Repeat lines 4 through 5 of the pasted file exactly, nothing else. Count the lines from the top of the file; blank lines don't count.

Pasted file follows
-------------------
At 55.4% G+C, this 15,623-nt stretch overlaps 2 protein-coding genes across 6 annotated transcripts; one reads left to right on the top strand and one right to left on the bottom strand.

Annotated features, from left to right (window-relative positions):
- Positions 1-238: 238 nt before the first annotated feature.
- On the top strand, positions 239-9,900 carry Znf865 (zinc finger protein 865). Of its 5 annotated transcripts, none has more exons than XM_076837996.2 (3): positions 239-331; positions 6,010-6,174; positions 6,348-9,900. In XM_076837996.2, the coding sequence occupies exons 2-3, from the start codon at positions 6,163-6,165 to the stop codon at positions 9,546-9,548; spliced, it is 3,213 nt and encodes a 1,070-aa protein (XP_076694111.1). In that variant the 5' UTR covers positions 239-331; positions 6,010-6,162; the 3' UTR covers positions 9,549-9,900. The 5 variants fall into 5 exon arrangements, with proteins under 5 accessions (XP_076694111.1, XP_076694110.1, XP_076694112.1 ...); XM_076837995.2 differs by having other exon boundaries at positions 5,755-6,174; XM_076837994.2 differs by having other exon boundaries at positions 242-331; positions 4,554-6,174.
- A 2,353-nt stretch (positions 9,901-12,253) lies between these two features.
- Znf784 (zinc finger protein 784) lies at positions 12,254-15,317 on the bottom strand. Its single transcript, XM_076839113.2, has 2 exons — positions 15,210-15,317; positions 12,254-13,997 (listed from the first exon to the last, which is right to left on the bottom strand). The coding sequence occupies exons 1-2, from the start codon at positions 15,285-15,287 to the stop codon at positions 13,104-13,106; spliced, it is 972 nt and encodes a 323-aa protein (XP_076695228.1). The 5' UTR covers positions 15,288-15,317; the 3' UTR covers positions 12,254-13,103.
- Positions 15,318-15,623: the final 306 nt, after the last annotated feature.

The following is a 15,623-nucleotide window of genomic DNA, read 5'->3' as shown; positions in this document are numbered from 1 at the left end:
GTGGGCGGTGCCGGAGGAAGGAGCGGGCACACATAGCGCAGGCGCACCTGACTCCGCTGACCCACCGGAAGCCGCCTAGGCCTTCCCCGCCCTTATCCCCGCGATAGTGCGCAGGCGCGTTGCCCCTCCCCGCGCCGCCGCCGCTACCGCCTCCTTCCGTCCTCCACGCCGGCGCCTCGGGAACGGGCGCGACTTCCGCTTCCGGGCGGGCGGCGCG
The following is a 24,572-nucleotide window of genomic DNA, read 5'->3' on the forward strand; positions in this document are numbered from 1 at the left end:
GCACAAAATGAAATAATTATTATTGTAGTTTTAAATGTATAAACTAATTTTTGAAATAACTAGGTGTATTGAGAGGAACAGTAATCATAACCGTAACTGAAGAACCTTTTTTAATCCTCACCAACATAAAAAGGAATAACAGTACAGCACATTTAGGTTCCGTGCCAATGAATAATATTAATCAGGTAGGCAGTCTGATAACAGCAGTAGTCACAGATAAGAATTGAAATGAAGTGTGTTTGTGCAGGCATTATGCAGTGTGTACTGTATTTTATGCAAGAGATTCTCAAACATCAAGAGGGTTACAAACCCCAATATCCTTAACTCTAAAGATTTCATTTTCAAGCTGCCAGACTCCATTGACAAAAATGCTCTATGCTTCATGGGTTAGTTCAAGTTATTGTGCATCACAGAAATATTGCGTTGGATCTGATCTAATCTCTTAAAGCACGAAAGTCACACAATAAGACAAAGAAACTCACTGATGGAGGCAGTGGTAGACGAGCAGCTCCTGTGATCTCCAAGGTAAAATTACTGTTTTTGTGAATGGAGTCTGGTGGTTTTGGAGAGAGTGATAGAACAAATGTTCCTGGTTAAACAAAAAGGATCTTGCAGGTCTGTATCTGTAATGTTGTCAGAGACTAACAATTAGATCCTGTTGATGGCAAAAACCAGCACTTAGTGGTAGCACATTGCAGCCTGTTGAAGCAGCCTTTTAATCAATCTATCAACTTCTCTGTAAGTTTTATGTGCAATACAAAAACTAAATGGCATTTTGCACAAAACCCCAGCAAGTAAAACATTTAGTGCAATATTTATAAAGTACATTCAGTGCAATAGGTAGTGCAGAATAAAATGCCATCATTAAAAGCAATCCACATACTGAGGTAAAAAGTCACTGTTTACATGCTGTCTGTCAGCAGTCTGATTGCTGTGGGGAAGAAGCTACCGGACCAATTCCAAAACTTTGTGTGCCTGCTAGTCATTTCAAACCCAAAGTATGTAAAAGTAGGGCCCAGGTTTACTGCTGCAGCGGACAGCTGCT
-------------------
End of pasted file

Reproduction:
- On the top strand, positions 239-9,900 carry Znf865 (zinc finger protein 865). Of its 5 annotated transcripts, none has more exons than XM_076837996.2 (3): positions 239-331; positions 6,010-6,174; positions 6,348-9,900. In XM_076837996.2, the coding sequence occupies exons 2-3, from the start codon at positions 6,163-6,165 to the stop codon at positions 9,546-9,548; spliced, it is 3,213 nt and encodes a 1,070-aa protein (XP_076694111.1). In that variant the 5' UTR covers positions 239-331; positions 6,010-6,162; the 3' UTR covers positions 9,549-9,900. The 5 variants fall into 5 exon arrangements, with proteins under 5 accessions (XP_076694111.1, XP_076694110.1, XP_076694112.1 ...); XM_076837995.2 differs by having other exon boundaries at positions 5,755-6,174; XM_076837994.2 differs by having other exon boundaries at positions 242-331; positions 4,554-6,174.
- A 2,353-nt stretch (positions 9,901-12,253) lies between these two features.